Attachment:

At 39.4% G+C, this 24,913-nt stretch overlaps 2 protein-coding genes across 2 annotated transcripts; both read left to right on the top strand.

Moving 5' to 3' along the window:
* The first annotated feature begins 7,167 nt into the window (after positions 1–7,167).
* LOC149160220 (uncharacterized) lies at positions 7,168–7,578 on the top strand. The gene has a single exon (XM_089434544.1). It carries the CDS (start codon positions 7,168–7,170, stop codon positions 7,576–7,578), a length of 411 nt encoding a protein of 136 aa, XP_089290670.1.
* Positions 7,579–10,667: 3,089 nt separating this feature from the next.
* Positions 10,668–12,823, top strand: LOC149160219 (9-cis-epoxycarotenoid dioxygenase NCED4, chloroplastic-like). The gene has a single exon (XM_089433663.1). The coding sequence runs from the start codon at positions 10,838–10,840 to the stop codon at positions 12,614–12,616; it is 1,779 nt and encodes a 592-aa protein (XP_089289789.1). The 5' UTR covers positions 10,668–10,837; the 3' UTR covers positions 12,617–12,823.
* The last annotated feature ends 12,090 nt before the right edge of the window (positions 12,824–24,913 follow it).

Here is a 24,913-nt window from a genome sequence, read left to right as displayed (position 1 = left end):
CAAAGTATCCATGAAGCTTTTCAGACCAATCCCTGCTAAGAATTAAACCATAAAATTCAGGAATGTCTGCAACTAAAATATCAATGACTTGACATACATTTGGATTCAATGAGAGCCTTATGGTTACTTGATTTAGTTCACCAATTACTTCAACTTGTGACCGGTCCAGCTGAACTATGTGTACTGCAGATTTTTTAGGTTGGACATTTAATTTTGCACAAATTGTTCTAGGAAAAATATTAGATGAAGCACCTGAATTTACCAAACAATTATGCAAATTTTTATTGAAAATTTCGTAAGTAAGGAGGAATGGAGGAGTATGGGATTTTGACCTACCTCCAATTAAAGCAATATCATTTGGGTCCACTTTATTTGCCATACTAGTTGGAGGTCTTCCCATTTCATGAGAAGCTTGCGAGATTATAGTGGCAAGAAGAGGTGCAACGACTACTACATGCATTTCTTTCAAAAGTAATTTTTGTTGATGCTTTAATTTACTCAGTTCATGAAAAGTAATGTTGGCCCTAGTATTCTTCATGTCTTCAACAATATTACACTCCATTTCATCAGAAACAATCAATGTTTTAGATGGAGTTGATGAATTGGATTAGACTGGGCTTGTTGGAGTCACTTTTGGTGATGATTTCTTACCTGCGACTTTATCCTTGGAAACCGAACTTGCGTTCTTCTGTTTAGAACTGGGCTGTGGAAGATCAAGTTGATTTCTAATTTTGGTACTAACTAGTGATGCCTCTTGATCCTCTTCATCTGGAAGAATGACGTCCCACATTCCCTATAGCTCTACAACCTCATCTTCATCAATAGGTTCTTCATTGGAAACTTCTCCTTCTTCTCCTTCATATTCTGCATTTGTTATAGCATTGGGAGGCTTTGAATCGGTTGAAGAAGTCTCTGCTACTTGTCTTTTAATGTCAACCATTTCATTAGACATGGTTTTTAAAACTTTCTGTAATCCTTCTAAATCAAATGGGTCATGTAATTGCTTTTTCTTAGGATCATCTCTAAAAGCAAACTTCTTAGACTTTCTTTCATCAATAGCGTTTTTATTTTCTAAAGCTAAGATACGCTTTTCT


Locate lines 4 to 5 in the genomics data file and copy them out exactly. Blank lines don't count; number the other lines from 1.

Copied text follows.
* LOC149160220 (uncharacterized) lies at positions 7,168–7,578 on the top strand. The gene has a single exon (XM_089434544.1). It carries the CDS (start codon positions 7,168–7,170, stop codon positions 7,576–7,578), a length of 411 nt encoding a protein of 136 aa, XP_089290670.1.
* Positions 7,579–10,667: 3,089 nt separating this feature from the next.